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Eastern Caribbean magistrates meet in St Kitts to discuss judicial ethics and independence
Published on April 3, 2014 Email To Friend    Print Version

BASSETERRE, St Kitts (CUOPM) -- A three-day conference for magistrates on judicial ethics, judicial independence and coroner’s jurisdiction is being held in St Kitts by the Judicial Education Institute (JEI) of the Eastern Caribbean Supreme Court (ECSC) in collaboration with the Commonwealth Secretariat from April 2 to 4.

St Kitts and Nevis Prime Minister Dr Denzil Douglas was due to deliver the opening remarks at the conference.

janice_pereira.jpg
Chief Justice Dame Janice Pereira
During the opening ceremony, remarks were also due to be delivered by Justice Louise Blenman, chairperson of the Judicial Education Institute, Jarvis Matiya, head of Justice Section, Legal and Constitutional Affairs Division, Commonwealth Secretariat and Chief Justice Dame Janice Pereira, who will set out the context of the training and expectations of participants.

The aims of the session on judicial ethics are to promote awareness and active consideration of judicial ethics both during and after the course; familiarisation with the national code of judicial ethics and international principles; to understand how the code and international principles are relevant to the human rights of women, children and other vulnerable members of society who come before the courts and how to apply the code and principles in practice and facilitate discussion and debate amongst magistrates on the approach to ethical problems.

It is also aimed at giving magistrates a better understanding of the needs and problems facing magistrates; and develop ideas for continuing education in this area.

It is hoped that by the end of the training, magistrate’s will be able to describe the contents of the Eastern Caribbean Code of Ethics; identify appropriate and inappropriate behaviour by magistrates both on and off the bench; identify best practice by reference to both the national code and best practice internationally, including the Bangalore principles; apply the principles in the Code of Ethics in practice and understand and deal with the needs of the vulnerable in and out of court.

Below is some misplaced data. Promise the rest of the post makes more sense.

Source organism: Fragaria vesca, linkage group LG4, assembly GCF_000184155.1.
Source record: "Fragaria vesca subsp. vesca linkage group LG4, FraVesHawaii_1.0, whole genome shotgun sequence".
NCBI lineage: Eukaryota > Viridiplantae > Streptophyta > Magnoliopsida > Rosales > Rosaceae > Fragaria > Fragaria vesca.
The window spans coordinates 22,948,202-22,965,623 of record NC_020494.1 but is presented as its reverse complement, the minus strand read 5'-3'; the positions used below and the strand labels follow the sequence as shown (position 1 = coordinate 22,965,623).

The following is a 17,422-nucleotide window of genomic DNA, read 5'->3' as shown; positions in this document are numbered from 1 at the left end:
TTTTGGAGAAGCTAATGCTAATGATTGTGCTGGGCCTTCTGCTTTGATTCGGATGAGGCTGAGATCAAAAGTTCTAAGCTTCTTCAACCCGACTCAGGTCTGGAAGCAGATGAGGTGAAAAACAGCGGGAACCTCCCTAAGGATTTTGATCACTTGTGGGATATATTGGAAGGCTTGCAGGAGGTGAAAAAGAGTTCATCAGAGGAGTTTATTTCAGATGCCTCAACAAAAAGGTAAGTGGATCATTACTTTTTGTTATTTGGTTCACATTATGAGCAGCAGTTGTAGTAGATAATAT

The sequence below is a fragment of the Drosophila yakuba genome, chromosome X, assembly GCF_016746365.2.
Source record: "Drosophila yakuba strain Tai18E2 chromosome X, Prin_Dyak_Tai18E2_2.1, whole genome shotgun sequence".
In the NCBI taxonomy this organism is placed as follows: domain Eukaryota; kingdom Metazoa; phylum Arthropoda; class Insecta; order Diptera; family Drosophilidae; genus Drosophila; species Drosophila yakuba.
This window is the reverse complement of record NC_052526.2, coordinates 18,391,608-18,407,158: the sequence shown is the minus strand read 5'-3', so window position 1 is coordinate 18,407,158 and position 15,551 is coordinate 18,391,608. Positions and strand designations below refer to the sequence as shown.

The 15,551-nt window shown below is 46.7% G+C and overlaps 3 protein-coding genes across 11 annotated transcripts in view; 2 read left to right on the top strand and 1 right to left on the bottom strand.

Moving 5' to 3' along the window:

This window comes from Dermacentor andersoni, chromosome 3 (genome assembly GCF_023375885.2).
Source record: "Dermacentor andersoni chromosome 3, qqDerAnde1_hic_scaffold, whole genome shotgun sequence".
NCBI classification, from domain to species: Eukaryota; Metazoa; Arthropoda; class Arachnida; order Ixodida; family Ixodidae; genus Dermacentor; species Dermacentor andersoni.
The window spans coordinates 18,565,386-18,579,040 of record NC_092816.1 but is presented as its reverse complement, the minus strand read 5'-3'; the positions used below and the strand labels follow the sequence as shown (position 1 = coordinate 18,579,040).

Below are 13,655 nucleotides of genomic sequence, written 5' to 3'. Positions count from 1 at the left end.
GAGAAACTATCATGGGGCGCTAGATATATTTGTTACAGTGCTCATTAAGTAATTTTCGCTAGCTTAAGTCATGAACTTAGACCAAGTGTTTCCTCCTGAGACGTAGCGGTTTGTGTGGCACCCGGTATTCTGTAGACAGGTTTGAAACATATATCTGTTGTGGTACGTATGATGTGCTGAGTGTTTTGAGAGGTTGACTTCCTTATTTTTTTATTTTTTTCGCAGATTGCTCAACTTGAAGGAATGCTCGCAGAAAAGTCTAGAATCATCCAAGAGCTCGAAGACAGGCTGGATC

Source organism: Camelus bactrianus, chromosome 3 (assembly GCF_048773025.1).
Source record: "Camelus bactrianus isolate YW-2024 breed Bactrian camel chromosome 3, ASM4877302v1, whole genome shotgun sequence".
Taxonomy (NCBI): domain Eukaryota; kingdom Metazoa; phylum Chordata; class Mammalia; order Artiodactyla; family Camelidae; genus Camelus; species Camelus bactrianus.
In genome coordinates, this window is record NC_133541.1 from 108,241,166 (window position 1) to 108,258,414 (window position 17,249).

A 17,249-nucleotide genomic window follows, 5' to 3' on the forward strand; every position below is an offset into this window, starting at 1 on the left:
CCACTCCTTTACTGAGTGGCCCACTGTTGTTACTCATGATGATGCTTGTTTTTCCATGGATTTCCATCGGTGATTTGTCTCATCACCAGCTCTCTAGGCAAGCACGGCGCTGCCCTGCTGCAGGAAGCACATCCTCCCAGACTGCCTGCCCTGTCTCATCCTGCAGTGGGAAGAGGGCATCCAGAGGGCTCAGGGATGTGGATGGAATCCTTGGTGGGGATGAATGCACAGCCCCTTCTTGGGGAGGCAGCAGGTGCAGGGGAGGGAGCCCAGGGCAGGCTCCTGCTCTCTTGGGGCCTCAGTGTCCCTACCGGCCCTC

Magistrates will also discuss applications for recusal with submissions being made as if in a court situation, identify main issues arising from the recusal exercises and discuss some hypothetical situations involving vulnerable court users.

The sessions on the coroner’s jurisdiction include the role of the coroner, historical background of the coroner’s jurisdiction, the extent of the jurisdiction (including territorial considerations), the role of the police vis a vis the coroner (reporting of sudden, unnatural deaths; permission to remove the body), ordering of post mortem, if needed, objections to post mortem, instructions to forensic or other pathologist, toxicologist, analysis of post mortem report, decision to hold inquest, scheduling of inquest, if needed, the inquest and aim and purpose of the inquest (e.g. prevention of similar fatalities; reporting of child abuse), public nature of the inquest (e.g. dealing with the press and publication), procedure and practice, notification of interested parties, summoning of witnesses (including expert witnesses), opening statement, evidence of pathologist, toxicologist and ballistic expert and questioning of witnesses by the coroner.

Magistrates will also discuss legal representatives and interested parties, submission of points of law to the coroner, documentary evidence (e.g. suicide notes, diaries, other records kept) and locus in quo, particularly with respect to vehicular accidents.
 
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